paid vs. unpaid speaking
I was part of the EventProfsTalk organized by @themiceblogHQ the other day joined by experienced and influential event professionals.
The topic was something that drives a lot of event professionals with enough experience in their specific field:
Paid vs. unpaid speaking
We have all been invited to speak at event industry shows and association events at some point. And it really is an honor being invited to speak there. The first time I was invited I was thrilled and prepared my lecture very well, like I always do. But this time I gave even more effort to it. I was excited to speak to other meetings and events professionals, knowing that they are a hard and critical audience. But I did well and moved and inspired them. It really didn't matter that I wasn't getting paid for the effort. I was being an expert, giving back to the industry and getting exposure.
From the people that approached me after the talk, I did get some good connections, but none that I would consider as “lead”.
Some that approached me, asked me if I could also do a speech at their conference, which was flattering. When dealing out the details, it I had to learn, that unfortunately they also didn't have any budget. They offered free hotel stay and of course…. exposure.
From the perspective of the conference organizer it is understandable. They have offered education to the attendees and have to fill the speaking slots. Of course, they focus on quality, but if quality in not achievable, quantity will do the job.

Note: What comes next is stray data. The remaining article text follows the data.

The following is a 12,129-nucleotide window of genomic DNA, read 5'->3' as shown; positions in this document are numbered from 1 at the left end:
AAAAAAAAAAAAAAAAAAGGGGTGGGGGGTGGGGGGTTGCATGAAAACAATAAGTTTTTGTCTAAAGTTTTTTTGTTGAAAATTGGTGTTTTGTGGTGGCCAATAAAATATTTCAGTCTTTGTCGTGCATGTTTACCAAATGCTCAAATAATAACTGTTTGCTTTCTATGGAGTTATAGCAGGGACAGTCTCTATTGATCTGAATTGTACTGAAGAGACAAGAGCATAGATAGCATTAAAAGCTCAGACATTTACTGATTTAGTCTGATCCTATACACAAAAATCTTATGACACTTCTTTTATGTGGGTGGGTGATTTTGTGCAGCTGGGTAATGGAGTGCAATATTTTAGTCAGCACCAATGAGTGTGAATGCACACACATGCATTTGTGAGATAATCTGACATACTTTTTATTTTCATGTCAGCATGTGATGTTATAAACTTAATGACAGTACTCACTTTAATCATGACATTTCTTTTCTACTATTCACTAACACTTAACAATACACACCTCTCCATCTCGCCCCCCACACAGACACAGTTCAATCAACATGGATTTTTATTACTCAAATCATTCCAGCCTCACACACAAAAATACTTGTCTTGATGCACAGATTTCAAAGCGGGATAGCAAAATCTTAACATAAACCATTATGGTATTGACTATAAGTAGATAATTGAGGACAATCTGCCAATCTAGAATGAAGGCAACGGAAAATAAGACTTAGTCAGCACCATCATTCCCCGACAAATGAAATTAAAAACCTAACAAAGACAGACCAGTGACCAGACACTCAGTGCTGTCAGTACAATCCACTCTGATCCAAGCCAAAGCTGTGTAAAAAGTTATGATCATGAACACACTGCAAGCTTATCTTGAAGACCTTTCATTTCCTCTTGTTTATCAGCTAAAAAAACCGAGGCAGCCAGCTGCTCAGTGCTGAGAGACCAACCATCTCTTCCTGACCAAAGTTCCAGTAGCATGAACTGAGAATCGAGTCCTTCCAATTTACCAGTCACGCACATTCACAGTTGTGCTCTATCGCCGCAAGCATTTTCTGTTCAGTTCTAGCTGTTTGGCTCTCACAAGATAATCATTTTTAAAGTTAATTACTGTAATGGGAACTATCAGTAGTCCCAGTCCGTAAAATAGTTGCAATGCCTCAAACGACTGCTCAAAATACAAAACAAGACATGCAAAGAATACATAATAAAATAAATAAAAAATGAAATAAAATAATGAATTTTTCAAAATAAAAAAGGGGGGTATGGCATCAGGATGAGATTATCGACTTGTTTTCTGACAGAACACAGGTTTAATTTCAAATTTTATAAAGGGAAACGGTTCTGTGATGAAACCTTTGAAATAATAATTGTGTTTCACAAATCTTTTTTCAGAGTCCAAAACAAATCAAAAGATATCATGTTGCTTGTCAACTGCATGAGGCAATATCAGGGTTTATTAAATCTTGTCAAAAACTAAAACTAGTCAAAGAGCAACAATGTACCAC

There will always be someone within the industry that would like to get some more exposure.
For speakers, like me, that have started making a part of their living, speaking about industry related topics, it gets hard at some point to speak for exposure. Exposure will not pay the rent.
The other aspect is, that from a speaker’s perspective your effort doesn't seem to be valued or respected by the organizer.
It really doesn't take much to show respect and value.
Even if the budget is low, there still are possibilities that a speaker would feel valued and respected and would get a good return on his/her investment. If the exposure is more than the random audience the speaker will have but includes a good promotion of the speaker and the topic beforehand, combined with a coverage on the show platforms, print and online, this would be something valuable.
And a little payment is better than no payment at all.
If industry events and shows take the educational aspect of their conferences seriously, it is about time to start investing in it.
The quantity will be replaced by quality. That is a promise!
Try it! You will see how it works!